Wetwalls


Just discovered a load of rain damage to an outside wall on an upper floor. The guttering had come away and when it rained the water streamed down the wall and seeped through into the inside of the house. (1890s built).
I had the guttering repaired but now I'm waiting for the wall to dry before stripping the rest of the wallpaper. Some of the plaster has come away and the rest around the damp area feels hollow.
I intend to wait a couple of weeks to get the wall dried then patch the holes where the plaster has come away. The hollow plaster I intend to deal with by drilling a series of small holes about 200mm apart and injecting a thin solution of plaster. I've done this on other walls where the plaster has had a hollow sound to it and it seems to have solidified it and sealed it back to the brickwork. The difference is the plaster then had been dry. This has been soaked.
Does anyone have any knowledge of whether this is a reasonable way of fixing the problem or am I faced with stripping the whole lot off and replastering?
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On 31/03/2010 15:14, Rainman wrote:

You may find dilute PVA to be a better product to inject than plaster - easier as well. I would have thought you'd need the plaster reasonably dry first.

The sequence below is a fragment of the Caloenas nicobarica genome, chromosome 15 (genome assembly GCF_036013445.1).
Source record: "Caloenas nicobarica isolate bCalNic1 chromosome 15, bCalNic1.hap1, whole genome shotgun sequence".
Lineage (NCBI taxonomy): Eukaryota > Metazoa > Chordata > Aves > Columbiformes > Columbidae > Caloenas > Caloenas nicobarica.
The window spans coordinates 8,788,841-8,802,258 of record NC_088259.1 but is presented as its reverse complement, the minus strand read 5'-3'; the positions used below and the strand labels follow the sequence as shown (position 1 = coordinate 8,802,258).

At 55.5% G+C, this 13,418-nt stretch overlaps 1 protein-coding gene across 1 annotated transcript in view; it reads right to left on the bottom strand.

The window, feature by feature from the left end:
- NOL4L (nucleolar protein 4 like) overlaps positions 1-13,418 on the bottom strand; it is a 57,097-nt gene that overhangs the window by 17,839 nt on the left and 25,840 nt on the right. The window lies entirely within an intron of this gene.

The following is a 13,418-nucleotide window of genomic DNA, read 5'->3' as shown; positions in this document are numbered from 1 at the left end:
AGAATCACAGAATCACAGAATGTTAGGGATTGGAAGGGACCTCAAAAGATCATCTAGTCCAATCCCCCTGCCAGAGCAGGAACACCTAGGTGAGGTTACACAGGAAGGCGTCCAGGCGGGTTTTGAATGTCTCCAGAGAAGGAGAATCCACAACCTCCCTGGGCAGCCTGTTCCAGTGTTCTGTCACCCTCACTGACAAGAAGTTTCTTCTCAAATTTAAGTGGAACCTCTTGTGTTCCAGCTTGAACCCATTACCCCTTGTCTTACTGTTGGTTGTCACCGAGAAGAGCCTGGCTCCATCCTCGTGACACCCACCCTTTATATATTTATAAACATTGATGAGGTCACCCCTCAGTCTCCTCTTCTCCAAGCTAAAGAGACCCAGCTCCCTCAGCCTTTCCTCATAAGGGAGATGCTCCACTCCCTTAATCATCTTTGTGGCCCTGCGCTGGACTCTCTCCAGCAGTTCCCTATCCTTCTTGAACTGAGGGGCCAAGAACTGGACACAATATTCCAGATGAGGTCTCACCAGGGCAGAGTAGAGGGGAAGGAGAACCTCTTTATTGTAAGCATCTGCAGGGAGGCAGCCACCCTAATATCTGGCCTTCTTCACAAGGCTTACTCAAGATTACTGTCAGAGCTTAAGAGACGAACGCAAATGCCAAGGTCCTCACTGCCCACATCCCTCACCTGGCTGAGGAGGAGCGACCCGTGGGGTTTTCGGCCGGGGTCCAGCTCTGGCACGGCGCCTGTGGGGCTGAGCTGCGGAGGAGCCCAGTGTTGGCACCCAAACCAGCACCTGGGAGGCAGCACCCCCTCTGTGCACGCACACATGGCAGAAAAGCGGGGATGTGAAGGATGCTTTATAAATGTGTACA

Rob Graham
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On Wed, 31 Mar 2010 17:03:51 +0100, Rob Graham

Hadn't thought of that. It was actually a liquified polyfilla type filler I used.

I was more concerned about whether the damp may have caused a chemical change in the plaster that would require it to be renewed
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On 31/03/2010 18:05, Rainman wrote:

I would have expected that.
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On Wed, 31 Mar 2010 23:22:10 +0100, Rob Graham

Well I have gouged out all the loose stuff and the rest seems fairly solid. It's an area of about 2 sq M.
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The plaster is directly onto the brick

Internal but plastered onto the brick

Loadsa damp :( But it *is* drying out
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Well we have never had any up to now and that only because the guttering was damaged by the recent heavy snowfall

No salt. What was loose and crumbly I've cleared off. The rest has ahollow sound which means it isn't adhering to the brickwork. Provided the plaster structure is sound then the injection of a thin coat into the plaster to wick it's way through will cure hold it
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You might want to think about a waterproof sand and cement layer direct to the masonary as a scratch coat. It's very tempting to spread hardcoat plaster on I know as its' so easy, the downside is that if damp penetrates the wall the plaster will act as a sponge. a waterproof render coat will stop it.
AJ
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